Milkweed Bugs

What are those long red and black bugs in the garden? Are they 'good' bugs? Or are they 'bad' bugs? Why are they only on the Milkweed? If you have spotted this one, then you have what is known as the Oncopeltus fasciatus or the Large Milkweed Bug.

There are two types of Milkweed Bugs that love to hang out on the Milkweed plants: the Large Large Milkweed Bug (let's call it the LMB for short) and the Small Milkweed Bug (we'll call that one the SMB for short). Both feed on the seeds of the Milkweed plants. They are in the True Bug (Hemiptera) order of bugs and the Seed Bug (Lygaeidae) family.

Now, the LMB's and SMB's life-cycle is an interesting one. Why? Well, like the Ladybug, they do not go through complete metamorphosis when developing from egg to adult. The 'babies' or nymphs look kind of like the adults but don't have any wings nor any reproductive organs. They also lack the black spots initially (the spots show up later as the nymphs get older).

Females oviposit (lay eggs) in small areas/crevices between the pods on the Milkweed plant. She will oviposit about 30 eggs a day and can lay up to 2000 total in her lifetime (lifespan is about one month).

In about four days (when the temperature is warm, around the 80s or so) the bright-coloured nymph ('baby') hatches. Like the butterfly larvae, LMB and SMB nymphs grow by a series of molts (shedding of skin) and the stages are called instars. Each instar lasts approximately a week in length. As they molt and become larger in size, they slowly approach the appearance of the adult Milkweed Bug.

As they grow, the LMB and SMB nymphs are rather interesting in their behaviour. They are gregarious and can often be seen gathered together in one spot on a Milkweed plant…and, if the plant is touched or disturbed, then all of these brilliantly-coloured critters scatter!

Because the Milkweed Bugs feed on Milkweed, these insects are fairly safe from predators. Why? Just like the Monarch butterfly, whose larvae feed on Milkweed, which makes the adult also safe from most predators, the chemicals in the Milkweed latex (sap) is toxic. The latex contains cardiac glycosides, a type of cardenolide. If a predator eats one of these bugs, the predator will more than likely vomit. The same is true if your dog was to eat one.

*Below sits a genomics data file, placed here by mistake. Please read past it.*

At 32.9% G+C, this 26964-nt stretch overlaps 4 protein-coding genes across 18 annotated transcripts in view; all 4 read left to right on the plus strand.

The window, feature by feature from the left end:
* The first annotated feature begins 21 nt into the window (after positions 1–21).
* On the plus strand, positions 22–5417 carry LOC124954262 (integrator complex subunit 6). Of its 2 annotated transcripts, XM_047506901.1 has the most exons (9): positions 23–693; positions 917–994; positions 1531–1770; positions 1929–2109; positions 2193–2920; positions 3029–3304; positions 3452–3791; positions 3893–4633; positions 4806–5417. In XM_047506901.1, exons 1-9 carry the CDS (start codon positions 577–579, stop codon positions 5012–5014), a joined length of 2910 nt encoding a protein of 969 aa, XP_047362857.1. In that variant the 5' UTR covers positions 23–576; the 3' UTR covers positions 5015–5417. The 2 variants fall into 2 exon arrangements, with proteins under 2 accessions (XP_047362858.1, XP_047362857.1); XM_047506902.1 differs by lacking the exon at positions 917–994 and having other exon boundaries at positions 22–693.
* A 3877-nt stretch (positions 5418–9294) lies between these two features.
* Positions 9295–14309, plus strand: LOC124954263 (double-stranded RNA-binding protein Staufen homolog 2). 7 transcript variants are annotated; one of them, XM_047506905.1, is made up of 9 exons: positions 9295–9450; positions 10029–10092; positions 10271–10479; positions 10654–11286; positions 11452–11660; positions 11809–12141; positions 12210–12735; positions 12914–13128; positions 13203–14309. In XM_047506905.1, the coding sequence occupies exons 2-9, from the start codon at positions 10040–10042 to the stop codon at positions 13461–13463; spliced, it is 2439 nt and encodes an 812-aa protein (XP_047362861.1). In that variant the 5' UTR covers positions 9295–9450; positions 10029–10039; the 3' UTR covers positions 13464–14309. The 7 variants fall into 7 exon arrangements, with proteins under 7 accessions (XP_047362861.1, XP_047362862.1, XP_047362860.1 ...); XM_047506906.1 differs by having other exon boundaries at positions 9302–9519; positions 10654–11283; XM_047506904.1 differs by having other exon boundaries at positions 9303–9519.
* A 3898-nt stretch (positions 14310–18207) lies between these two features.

Note: If your dog ate a LOT of Milkweed Bugs, it could be most dangerous! The cardiac glycosides/cardenolides are cardiac arresters or a type of steroid that can stop the heart. So, please keep an eye on your pet if it is one that likes to ingest garden insects.

Now, here's the question: Are these 'good' bugs or 'bad' bugs? It depends upon what you consider to be good or bad. Since the Milkweed Bugs are seed and sap-suckers, and since Milkweed is an important host plant in MY garden, I consider them a 'bad' bug. This means, I am going to prefer that they do NOT live in my garden. Others may disagree with me but I've found that having them in the garden, my Asclepias' seed pods have become deformed and I am unable to gather the seeds that I want.

Here's a Large Milkweed Bug (Oncopletus fasciatus) sucking up what he can from a seed pod! A-ha! Caught in the act!

What do I do then when I come upon these critters? Since they don't bite or sting, I squish 'em. That is the easiest method for ridding the Milkweed of them. If a whole 'herd' is gathered on a seed pod (usually the little nymphs), then I take a paper towel and wrap it around the pod to gather them up to squish. The little ones do tend to 'run' quite fast! The adults can fly, so keep this in mind as well.

Make your own decision on what to do when spotting the LMB and SMB in your garden.

Note on Photos & Content

All pictures and content on MyMonarchGuide are the copyright of tdogmom/MonarchFriend. Permission is granted for personal and educational use only.

some of the adorable clip art found on this website is used with the express written permission of D.J. Inkers